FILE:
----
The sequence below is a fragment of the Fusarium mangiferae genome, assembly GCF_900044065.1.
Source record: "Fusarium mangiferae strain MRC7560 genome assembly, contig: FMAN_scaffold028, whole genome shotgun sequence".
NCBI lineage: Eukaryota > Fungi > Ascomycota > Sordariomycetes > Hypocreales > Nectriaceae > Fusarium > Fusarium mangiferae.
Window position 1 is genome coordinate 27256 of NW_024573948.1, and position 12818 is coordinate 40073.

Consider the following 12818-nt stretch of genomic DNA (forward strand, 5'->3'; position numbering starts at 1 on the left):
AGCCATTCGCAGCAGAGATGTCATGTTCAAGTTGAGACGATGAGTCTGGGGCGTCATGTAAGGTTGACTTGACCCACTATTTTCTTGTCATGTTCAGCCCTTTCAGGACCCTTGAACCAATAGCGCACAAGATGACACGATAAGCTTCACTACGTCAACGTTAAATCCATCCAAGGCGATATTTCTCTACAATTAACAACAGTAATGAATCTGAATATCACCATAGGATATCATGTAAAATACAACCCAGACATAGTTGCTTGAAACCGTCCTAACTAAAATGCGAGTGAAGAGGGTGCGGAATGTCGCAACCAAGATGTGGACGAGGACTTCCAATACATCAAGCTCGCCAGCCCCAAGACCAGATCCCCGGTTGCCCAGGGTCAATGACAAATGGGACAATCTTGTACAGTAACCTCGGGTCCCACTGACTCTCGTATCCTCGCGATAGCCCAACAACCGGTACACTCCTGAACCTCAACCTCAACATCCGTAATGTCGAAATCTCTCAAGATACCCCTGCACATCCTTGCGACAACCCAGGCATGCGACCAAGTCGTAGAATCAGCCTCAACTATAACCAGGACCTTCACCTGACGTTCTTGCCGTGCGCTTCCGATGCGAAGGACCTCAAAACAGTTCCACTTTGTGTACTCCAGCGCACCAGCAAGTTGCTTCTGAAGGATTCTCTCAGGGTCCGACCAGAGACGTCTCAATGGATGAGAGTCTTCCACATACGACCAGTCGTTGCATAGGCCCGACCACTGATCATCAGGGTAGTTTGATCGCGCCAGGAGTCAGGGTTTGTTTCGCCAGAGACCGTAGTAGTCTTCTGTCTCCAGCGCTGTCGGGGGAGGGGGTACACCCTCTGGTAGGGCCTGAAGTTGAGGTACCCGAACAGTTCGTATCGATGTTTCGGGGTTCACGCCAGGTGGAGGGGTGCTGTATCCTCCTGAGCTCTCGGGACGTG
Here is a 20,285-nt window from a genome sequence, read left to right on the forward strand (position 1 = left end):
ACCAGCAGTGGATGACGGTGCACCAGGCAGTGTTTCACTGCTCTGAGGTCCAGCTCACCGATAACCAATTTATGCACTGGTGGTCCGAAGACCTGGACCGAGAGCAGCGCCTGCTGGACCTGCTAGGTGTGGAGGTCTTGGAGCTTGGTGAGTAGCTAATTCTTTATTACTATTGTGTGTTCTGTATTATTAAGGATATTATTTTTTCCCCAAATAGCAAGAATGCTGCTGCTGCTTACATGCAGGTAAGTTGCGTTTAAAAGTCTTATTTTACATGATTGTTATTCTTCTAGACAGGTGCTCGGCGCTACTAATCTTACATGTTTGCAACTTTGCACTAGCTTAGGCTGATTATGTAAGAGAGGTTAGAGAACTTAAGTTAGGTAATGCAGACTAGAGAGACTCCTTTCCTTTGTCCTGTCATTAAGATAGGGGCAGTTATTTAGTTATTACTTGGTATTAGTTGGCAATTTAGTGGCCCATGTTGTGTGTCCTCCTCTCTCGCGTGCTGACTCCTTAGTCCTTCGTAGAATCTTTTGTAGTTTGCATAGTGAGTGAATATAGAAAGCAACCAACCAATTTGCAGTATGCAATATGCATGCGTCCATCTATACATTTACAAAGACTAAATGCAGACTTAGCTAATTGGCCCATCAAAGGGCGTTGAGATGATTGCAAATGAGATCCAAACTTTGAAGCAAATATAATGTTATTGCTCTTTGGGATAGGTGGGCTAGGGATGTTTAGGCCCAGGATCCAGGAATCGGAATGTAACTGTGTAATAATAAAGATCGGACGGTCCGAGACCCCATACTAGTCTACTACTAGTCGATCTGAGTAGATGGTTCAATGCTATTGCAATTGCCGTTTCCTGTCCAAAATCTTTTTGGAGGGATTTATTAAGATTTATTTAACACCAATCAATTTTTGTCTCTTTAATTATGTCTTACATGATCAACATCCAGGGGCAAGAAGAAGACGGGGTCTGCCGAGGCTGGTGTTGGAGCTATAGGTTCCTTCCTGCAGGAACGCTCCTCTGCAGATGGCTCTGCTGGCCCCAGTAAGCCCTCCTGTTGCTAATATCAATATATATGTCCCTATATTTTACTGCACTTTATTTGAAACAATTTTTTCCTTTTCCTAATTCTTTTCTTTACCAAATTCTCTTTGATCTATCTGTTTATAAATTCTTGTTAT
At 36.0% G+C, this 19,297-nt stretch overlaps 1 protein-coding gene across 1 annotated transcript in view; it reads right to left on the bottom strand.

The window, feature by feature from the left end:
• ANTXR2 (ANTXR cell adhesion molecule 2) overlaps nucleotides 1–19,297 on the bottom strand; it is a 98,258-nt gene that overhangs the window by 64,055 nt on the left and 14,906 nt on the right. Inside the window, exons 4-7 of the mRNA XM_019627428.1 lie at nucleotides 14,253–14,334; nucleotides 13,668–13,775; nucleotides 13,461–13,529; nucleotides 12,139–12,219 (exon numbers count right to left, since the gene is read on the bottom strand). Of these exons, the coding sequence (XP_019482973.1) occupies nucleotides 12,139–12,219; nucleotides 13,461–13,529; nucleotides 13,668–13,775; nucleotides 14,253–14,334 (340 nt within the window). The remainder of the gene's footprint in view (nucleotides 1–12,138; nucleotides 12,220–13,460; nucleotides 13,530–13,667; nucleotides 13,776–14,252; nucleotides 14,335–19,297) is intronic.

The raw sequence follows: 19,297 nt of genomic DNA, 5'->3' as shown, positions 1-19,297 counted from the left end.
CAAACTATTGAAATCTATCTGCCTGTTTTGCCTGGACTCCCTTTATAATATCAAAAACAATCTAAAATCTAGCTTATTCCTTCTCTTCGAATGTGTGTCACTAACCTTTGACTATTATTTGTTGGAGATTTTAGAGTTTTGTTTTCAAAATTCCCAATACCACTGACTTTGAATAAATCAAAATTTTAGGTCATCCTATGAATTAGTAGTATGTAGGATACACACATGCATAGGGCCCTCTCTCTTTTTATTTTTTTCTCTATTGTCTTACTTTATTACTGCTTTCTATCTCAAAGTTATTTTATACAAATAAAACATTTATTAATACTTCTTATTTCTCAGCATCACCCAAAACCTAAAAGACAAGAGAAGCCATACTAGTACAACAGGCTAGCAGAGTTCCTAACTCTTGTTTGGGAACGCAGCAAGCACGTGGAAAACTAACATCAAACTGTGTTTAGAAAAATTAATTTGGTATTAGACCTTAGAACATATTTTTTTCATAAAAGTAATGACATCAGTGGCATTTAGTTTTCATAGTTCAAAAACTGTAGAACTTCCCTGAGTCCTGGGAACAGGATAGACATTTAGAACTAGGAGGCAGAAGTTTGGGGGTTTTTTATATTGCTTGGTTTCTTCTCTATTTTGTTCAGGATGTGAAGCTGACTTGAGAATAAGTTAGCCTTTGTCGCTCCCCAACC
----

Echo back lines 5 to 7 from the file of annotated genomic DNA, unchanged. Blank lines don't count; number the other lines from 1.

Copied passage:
Consider the following 12818-nt stretch of genomic DNA (forward strand, 5'->3'; position numbering starts at 1 on the left):
AGCCATTCGCAGCAGAGATGTCATGTTCAAGTTGAGACGATGAGTCTGGGGCGTCATGTAAGGTTGACTTGACCCACTATTTTCTTGTCATGTTCAGCCCTTTCAGGACCCTTGAACCAATAGCGCACAAGATGACACGATAAGCTTCACTACGTCAACGTTAAATCCATCCAAGGCGATATTTCTCTACAATTAACAACAGTAATGAATCTGAATATCACCATAGGATATCATGTAAAATACAACCCAGACATAGTTGCTTGAAACCGTCCTAACTAAAATGCGAGTGAAGAGGGTGCGGAATGTCGCAACCAAGATGTGGACGAGGACTTCCAATACATCAAGCTCGCCAGCCCCAAGACCAGATCCCCGGTTGCCCAGGGTCAATGACAAATGGGACAATCTTGTACAGTAACCTCGGGTCCCACTGACTCTCGTATCCTCGCGATAGCCCAACAACCGGTACACTCCTGAACCTCAACCTCAACATCCGTAATGTCGAAATCTCTCAAGATACCCCTGCACATCCTTGCGACAACCCAGGCATGCGACCAAGTCGTAGAATCAGCCTCAACTATAACCAGGACCTTCACCTGACGTTCTTGCCGTGCGCTTCCGATGCGAAGGACCTCAAAACAGTTCCACTTTGTGTACTCCAGCGCACCAGCAAGTTGCTTCTGAAGGATTCTCTCAGGGTCCGACCAGAGACGTCTCAATGGATGAGAGTCTTCCACATACGACCAGTCGTTGCATAGGCCCGACCACTGATCATCAGGGTAGTTTGATCGCGCCAGGAGTCAGGGTTTGTTTCGCCAGAGACCGTAGTAGTCTTCTGTCTCCAGCGCTGTCGGGGGAGGGGGTACACCCTCTGGTAGGGCCTGAAGTTGAGGTACCCGAACAGTTCGTATCGATGTTTCGGGGTTCACGCCAGGTGGAGGGGTGCTGTATCCTCCTGAGCTCTCGGGACGTG
Here is a 20,285-nt window from a genome sequence, read left to right on the forward strand (position 1 = left end):